One hundred and three years ago, on 14 September 1914, Australia’s first submarine AE1 disappeared while patrolling the seas near present day New Guinea. The final resting place of the vessel and its 35 hands was not located until December, 2017.
This story is now being told in a new exhibition at the Queensland Maritime Museum, War at Sea – the Navy in WWI, opening this October.
The experiences of Australian sailors in World War I has largely been overshadowed by the stories of soldiers on the Western Front or at Gallipoli. This Australian National Maritime Museum travelling exhibition draws on the personal accounts of Navy servicemen – through their diaries, mementoes, ship’s logs and letters home – to tell their incredible stories of bravery and sacrifice amidst the drudgery of life at sea, patrolling, blockading and escorting troopships.
The mystery of what happened to AE1 is explored alongside the story of Australia’s second submarine AE2, which became the first Allied vessel to breach the Dardanelles in Turkey, disrupting the Turkish forces moving to defend the Gallipoli peninsular in April 1915, and the story of the RAN Bridging Trains at the Gallipoli campaign.
The exhibition features rare objects from the National Maritime Collection, the Australian War Memorial, and the National Film & Sound Archives including medals posthumously awarded to Lieutenant Leopold Florence Scarlett – lost with submarine AE1.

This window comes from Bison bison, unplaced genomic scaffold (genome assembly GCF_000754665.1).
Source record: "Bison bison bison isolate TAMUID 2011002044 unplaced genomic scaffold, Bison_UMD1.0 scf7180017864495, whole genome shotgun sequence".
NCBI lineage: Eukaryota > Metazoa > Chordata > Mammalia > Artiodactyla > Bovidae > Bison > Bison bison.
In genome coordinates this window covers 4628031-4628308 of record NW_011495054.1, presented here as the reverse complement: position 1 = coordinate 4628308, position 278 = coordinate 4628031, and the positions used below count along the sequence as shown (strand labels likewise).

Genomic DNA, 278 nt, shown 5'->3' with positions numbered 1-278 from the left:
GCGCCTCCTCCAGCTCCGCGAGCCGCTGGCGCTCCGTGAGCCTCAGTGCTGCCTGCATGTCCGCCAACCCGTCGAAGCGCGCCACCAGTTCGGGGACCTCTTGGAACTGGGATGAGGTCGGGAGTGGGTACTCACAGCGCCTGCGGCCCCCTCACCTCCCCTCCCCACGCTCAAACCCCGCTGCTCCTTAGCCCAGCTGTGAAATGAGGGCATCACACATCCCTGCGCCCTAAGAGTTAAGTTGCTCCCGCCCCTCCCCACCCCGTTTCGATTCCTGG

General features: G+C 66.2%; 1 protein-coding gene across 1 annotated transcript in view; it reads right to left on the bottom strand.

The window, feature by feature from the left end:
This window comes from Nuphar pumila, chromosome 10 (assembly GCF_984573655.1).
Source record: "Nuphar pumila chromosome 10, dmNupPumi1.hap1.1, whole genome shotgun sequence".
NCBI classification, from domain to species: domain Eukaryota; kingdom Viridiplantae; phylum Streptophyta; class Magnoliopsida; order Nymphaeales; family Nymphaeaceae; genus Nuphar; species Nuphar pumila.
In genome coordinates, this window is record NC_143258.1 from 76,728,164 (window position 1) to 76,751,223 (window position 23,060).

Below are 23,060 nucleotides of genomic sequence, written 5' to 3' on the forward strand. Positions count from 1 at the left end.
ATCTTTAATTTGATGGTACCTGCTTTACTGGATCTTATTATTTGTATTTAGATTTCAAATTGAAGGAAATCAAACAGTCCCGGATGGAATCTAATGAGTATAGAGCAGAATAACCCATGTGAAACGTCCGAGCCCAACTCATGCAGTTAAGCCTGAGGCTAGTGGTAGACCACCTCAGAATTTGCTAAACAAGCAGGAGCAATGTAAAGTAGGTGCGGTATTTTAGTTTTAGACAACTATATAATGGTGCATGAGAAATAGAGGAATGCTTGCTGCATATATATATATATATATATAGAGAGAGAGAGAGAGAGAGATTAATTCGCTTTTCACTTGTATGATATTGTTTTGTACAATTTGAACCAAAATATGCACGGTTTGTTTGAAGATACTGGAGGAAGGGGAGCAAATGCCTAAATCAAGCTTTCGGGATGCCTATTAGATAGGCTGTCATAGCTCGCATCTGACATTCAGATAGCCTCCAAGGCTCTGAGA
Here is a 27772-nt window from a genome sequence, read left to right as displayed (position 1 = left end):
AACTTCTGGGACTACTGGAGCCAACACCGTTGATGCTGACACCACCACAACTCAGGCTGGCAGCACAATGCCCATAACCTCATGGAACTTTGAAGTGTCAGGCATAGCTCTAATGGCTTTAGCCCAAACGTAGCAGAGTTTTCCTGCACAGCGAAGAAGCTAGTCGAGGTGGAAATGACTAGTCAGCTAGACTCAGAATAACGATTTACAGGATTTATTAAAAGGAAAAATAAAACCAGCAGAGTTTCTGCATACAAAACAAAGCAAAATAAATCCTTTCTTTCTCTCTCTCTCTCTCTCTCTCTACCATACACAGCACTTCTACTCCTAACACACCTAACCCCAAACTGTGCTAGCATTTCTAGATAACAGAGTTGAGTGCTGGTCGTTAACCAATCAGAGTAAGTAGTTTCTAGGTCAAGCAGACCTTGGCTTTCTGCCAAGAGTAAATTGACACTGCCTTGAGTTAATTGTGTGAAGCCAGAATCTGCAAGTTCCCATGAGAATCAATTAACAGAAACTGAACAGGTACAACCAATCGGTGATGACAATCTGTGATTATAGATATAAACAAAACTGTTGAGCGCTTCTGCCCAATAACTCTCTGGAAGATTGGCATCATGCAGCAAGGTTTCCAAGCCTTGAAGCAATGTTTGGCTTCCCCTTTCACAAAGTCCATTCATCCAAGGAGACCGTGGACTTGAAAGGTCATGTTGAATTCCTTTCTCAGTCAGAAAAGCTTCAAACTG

Highlighting the tragedy of the war and the loss of life, the exhibition features letters of condolences following the disappearance of AE1, including a letter from Winston Churchill to a grieving widow.
Also on display are poignant artefacts such as sailors love tokens and grand commemorative medallions dedicated to Australia’s first major naval victory – the defeat of the seemingly invincible German raider SMS Emden by HMAS Sydney in November 1914.
Visitors will see rare archival footage of the Navy during WWI which gives a window into life on battleships as well as the troop transport ships which ferried soldiers around the globe.
The activities and subsequent loss of AE2 off Gallipoli is highlighted by footage from inside the shipwreck filmed during the first dive to the site by Australian and Turkish maritime archaeologists earlier this year.
Sailor’s diaries also form a key part of the exhibition, with many quotes featured throughout.
Australian National Maritime Museum director Kevin Sumption reflected on the importance of the new exhibition in telling the full story of Australia in World War I: “Australia’s involvement in the First World War was a defining moment in our nation’s history, helping form many of the ideas of national identity we still have today,” he said.
“The contribution of the Royal Australian Navy to the First World War, by a naval fleet formed less than a year before the outbreak of war, was significant, serving in all theatres of the war from the Pacific and Indian Oceans to the Mediterranean and North Seas. It is our hope that this exhibition will give due recognition to the brave naval servicemen who sacrificed so much,” he said. The tour is made possible with the assistance of the Australia Council and Visions Australia: Regional Exhibition and Touring Fund and is proudly supported by presenting partner, the Returned and Services League of Australia.
War at Sea – the Navy in WWI is on display at Queensland Maritime Museum until Remembrance Day 2018.